Property developers could be denied permission to start construction work on a project if they flout proposed guidelines designed to stamp out sexist advertising.
The government wants to attach conditions to development approvals to prevent developers from using overtly sexualised content to promote housing projects.
Planning Minister Mick Gentleman initiated the crackdown in March, as he took aim at material used by construction giant Geocon to market its Tryst development as being "out of touch with community expectations".
Geocon boss Nick Georgalis reacted angrily to threats of added regulation, warning that it would push back against any attempts to stymie the company's "creativity, individuality and expression".
Senior planning official Geoffrey Rutledge told this month's annual report hearings that his directorate had now developed guidelines which would be used to regulate advertising on hoardings and fencing around construction sites.
Mr Rutledge said draft guidelines had been circulated internally, including to the ACT Human Rights Commission and office of LGBTIQ+ affairs, but could not provide a timeline for when they might be implemented.
The ACT Planning and Land Authority would impose the advertising standards as an extra planning condition to a development approval, he said.
That means developers would not be permitted to start construction work unless they complied with the guidelines.
The government would not release a copy of the draft guidelines to The Canberra Times, and it remains unclear exactly how sexualised would be defined.
"By putting these guidelines through as a condition of the notice of decision, that's a further reminder that we expect that advertising hoarding around construction sites will be suitable for community standards," Mr Rutledge told the hearing.
Mr Rutledge said the guidelines would only apply to material displayed on construction sites.
He said the directorate hadn't received any recent complaints, speculating that the pressure of added public scrutiny had prompted some developers to "tone down their sexualised content".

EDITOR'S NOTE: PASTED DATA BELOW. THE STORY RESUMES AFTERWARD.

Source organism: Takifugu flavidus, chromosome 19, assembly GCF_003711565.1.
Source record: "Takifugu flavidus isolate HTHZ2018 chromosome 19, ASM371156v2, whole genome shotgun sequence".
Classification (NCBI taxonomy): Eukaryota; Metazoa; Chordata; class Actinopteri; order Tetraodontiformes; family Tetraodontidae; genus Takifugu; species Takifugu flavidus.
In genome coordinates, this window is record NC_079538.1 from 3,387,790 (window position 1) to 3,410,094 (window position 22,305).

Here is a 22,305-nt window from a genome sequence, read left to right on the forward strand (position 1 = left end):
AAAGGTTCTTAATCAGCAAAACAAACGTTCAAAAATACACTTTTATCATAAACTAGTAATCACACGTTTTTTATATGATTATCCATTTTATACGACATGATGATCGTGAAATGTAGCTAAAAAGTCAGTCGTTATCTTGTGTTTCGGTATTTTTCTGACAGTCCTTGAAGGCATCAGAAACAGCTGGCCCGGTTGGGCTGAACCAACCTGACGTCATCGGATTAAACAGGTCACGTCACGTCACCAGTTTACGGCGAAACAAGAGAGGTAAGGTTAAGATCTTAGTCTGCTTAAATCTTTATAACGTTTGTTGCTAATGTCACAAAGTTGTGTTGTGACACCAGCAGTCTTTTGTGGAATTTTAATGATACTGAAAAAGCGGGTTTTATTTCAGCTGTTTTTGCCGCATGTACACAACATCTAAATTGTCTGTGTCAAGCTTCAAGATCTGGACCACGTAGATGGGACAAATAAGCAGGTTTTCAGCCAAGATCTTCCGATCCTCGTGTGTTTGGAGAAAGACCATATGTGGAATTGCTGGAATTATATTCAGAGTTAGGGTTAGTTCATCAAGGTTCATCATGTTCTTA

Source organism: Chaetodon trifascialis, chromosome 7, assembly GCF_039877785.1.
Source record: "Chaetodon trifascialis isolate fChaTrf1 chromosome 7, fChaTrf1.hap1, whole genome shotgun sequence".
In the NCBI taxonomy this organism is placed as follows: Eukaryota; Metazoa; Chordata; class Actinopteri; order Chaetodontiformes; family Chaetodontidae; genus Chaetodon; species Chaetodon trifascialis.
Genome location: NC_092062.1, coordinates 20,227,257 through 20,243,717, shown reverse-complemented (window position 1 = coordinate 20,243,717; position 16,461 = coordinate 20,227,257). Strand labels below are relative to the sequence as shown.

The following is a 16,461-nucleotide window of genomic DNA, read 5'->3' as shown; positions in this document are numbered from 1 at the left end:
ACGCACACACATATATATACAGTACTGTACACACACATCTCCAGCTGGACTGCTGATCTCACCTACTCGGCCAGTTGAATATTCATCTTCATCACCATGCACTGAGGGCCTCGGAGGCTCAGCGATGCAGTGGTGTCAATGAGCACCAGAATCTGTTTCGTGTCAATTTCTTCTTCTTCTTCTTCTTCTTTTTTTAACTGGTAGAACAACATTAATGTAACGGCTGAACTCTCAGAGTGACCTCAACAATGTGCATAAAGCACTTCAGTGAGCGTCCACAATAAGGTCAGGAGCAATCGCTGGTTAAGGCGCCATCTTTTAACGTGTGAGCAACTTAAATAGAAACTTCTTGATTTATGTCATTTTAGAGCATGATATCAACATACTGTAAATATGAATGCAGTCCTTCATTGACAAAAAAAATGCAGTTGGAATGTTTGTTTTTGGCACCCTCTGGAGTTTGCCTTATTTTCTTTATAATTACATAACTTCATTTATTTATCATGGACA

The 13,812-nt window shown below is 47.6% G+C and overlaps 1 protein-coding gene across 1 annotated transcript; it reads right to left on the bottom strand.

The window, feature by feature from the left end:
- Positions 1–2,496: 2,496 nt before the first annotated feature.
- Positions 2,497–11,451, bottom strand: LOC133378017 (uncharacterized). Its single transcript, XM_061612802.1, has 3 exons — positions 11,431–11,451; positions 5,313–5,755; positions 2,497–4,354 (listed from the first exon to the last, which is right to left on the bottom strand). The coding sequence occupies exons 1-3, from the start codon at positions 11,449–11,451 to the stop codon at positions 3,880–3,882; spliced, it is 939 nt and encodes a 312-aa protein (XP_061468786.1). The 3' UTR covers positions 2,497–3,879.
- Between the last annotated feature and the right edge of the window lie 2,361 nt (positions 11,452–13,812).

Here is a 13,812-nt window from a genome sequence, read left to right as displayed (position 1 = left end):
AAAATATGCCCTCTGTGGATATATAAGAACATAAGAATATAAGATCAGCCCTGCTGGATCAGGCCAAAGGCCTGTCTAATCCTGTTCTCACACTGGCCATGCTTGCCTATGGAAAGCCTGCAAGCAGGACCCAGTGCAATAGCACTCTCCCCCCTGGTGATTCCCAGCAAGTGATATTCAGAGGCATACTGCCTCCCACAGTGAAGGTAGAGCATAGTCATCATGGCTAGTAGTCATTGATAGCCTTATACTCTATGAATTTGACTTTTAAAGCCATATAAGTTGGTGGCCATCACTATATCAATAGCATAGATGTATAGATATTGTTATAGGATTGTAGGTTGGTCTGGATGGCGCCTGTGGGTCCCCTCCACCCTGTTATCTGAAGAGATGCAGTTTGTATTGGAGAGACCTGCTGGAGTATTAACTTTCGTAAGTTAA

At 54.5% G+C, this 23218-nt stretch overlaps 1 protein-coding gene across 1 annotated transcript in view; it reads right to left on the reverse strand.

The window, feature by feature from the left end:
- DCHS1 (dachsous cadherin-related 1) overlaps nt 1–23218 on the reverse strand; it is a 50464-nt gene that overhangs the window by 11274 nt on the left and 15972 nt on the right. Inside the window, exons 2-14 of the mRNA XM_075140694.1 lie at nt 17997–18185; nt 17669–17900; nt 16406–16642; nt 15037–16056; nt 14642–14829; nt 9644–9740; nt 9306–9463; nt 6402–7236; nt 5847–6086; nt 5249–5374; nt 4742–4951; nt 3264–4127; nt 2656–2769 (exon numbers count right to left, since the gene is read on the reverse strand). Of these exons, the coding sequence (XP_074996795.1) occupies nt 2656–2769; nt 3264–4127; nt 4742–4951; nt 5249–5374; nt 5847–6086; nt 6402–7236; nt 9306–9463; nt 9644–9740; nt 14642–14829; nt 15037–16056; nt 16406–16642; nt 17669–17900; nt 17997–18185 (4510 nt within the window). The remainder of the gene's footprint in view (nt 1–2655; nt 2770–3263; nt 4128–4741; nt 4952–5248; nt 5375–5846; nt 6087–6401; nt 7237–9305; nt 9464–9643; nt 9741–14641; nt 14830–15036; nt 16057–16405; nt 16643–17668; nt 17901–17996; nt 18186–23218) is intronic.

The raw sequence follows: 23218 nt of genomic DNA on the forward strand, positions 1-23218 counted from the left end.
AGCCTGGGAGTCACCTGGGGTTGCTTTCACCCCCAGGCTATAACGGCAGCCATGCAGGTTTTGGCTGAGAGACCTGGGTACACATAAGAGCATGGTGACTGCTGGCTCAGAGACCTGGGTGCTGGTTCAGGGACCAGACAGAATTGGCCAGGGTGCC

Asked why the regulation wouldn't extend to all outdoor advertising, Mr Rutledge said national advertising bodies were better placed to address that.
Mr Gentleman and Minister for Women Yvette Berry have written to, and met with, the national advertising standards board in recent months, amid concerns about how complaints are being handled.
The board has twice rejected complaints about Geocon's allegedly "sexualised and demeaning" marketing material.
In dismissing a complaint relating to Geocon's Tryst development, the board said it found the material depicted women as "confident and comfortable".
Ms Berry wrote to the board's chief executive a month after that ruling was handed down, saying the board's views appeared to be "out of touch with members of the Canberra community".
"Continuing to depict outdated gender stereotypes or to depict woman in these sexually exploitative ways is detrimental to us achieving gender equality in the ACT and Australia," Ms Berry's letter stated.
In a statement to The Canberra Times, an ACT government spokesman said it was continuing to lobby the advertising standards board and industry group Australian Association of National Advertisers.
"We are committed to implementing reforms that send a clear signal to property developers that sexist advertising is not welcome in the ACT," the spokesman said.